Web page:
I am currently at my first conference (The GRC on Applied & Environmental Microbiology), and I thought that writing about some of the topics being covered at it would be good. Last night, the conference opened with a discussion of the ubiquity of microbe "species", so I thought that would be a good place to start here too.
Perhaps one of the most provocative statements made by a microbiologist to date is Baas Becking's 1934 statement that "alles is overal: maar het milieu selecteert". This translates to "Everything is everywhere but the environment selects", which I interpret as through wind and wave, microbes have the ability to disperse anywhere on the planet, although whether or not they are able to thrive and grow depends on their needs.
You may think this sounds a bit obvious - how could something like Neisseria gonorrhoeae, the human-dependent bacteria which causes gonorrhea, be found surviving and thriving in Antarctica, thousands of miles from the nearest human? And we know that the obligate pathogen Bacillus anthracis, which causes anthrax, is not in most people's lungs, because if it was, they would be dead.
And yet this question is under particularly intense debate at the moment. But why?
To understand this question, we have to consider the journey environmental microbiology has taken since Becking made this statement. Twenty or thirty years ago, if you wanted to know whether your microbe of interest was everywhere, you would have to take samples of water or soil or rocks from all different places, and then use a series of different growth conditions to try and enrich for the microbe. But not all microbes are culturable using current techniques, or perhaps at all, so we are missing out on some of the picture. But perhaps more importantly, a given microbe may be very easily cultivated and identified in samples from some places, and present but impossible to culture from another place, meaning that it may be present - even thriving - but not detected. Shockingly, this is the case for some strains of fecal bacteria used as indicators of water quality - they may become unculturable after passing through wastewater treatment, making it difficult to assess the safety of the effluent.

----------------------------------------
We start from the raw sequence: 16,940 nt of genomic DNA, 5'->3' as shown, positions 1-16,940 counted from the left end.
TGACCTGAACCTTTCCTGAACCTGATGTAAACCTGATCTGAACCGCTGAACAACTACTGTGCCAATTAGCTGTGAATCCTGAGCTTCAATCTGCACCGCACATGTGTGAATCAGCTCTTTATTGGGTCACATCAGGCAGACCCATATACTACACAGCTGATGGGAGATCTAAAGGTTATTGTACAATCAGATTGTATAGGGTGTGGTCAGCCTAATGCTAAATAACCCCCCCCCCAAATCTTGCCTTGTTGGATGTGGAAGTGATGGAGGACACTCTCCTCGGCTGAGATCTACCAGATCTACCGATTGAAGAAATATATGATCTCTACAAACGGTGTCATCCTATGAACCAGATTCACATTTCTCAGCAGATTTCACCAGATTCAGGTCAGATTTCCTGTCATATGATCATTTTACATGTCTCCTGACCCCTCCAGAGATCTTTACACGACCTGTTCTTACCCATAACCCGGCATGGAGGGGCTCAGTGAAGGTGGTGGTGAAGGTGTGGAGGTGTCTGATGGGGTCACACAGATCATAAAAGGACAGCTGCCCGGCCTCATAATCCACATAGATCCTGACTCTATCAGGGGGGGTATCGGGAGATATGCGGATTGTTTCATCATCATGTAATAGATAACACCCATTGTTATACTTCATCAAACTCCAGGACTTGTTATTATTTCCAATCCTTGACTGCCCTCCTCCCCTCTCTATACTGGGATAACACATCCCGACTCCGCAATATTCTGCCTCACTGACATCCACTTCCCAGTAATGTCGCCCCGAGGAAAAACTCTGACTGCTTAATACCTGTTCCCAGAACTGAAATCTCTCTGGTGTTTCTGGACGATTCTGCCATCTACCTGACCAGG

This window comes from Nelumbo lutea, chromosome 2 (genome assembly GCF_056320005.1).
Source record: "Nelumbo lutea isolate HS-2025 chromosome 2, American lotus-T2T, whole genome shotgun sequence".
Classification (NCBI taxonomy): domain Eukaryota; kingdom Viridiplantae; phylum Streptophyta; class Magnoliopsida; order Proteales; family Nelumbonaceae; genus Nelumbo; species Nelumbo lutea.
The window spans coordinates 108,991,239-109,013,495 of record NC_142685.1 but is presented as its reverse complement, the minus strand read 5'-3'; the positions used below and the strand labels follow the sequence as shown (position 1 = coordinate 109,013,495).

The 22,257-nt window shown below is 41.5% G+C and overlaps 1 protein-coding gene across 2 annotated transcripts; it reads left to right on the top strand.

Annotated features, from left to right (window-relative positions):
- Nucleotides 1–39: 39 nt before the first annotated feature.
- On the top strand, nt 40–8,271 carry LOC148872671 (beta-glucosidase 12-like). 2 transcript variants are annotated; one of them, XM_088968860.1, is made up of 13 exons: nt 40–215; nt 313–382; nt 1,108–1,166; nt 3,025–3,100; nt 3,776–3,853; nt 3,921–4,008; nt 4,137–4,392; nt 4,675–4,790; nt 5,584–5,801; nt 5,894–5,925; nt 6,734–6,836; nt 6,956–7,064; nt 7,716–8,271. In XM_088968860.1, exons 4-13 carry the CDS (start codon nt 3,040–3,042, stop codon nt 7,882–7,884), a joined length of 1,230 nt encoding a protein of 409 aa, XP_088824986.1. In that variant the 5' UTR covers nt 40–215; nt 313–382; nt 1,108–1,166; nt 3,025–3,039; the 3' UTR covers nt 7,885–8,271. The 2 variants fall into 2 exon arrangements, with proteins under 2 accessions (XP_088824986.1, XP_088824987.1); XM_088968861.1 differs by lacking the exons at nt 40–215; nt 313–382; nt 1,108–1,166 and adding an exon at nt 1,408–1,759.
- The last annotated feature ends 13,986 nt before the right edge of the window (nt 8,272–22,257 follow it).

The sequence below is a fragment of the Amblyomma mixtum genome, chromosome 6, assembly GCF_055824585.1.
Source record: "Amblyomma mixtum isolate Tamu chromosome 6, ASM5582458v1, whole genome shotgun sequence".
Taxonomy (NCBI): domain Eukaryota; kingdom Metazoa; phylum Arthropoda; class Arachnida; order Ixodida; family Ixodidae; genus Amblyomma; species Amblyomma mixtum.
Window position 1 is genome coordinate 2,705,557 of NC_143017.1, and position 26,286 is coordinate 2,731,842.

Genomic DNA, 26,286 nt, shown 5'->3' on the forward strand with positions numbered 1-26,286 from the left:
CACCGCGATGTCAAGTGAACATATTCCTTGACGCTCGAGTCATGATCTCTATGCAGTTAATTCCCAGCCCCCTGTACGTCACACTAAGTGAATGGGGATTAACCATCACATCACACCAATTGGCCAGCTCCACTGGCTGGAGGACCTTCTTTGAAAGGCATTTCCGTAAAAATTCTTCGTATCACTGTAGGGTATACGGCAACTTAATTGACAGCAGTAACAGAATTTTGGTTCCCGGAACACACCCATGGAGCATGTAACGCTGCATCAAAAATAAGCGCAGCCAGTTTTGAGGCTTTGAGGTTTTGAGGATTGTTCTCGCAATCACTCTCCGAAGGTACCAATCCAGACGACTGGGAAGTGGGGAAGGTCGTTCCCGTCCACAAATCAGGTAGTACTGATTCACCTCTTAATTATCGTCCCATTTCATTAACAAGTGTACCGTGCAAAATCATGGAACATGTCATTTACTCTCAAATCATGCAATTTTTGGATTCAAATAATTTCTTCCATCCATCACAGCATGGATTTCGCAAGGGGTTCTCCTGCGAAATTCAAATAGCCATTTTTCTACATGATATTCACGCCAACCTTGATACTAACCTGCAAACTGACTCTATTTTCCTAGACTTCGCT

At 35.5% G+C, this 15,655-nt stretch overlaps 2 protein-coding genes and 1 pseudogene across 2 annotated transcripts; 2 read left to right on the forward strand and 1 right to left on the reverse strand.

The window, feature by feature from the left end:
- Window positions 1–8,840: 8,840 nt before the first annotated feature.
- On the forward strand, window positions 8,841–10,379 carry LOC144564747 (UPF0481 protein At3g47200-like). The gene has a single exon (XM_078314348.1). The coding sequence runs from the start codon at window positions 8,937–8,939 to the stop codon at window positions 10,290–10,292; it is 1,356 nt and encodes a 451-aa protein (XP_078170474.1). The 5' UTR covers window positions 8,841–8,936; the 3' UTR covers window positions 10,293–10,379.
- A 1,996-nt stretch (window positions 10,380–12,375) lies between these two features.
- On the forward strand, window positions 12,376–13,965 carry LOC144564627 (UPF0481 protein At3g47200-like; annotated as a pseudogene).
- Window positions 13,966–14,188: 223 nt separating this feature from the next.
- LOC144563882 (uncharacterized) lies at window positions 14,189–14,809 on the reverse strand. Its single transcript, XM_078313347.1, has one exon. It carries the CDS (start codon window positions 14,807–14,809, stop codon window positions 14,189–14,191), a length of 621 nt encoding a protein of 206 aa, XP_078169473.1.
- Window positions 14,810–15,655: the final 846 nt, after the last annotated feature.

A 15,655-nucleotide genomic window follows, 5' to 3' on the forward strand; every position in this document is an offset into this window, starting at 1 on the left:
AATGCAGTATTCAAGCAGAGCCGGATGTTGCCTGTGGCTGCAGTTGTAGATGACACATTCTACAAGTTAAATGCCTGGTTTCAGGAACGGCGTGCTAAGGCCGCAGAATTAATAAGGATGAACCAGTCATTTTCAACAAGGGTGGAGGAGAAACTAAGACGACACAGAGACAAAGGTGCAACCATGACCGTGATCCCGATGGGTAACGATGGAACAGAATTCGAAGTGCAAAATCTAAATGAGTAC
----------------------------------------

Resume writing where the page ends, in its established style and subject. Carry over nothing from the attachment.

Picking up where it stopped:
Fortunately, the rapid growth of new culture-independent methods for detecting microbes in the environment has ensured that our understanding of who is present (though not always what they are doing) is much less of a problem. In these methods, researchers collect a piece of the environment (seawater, soil, leaves, rocks), extract the DNA, and using microbe-specific DNA fragments as primers to intiate sequencing reactions, they sequence the DNA (usually just the ribosomal RNA sequences) in the sample. These rRNA sequences are like barcodes for the microbes, and the most widely-used definition of bacterial "species" is based on similarity of this sequence. Thus by sequencing just a short stretch of DNA, we can see who is present, and theoretically we can detect any microbe that is present whether or not we know anything about its preferred growth conditions. This makes it much easier to answer the "everything is everywhere" question! Theoretically.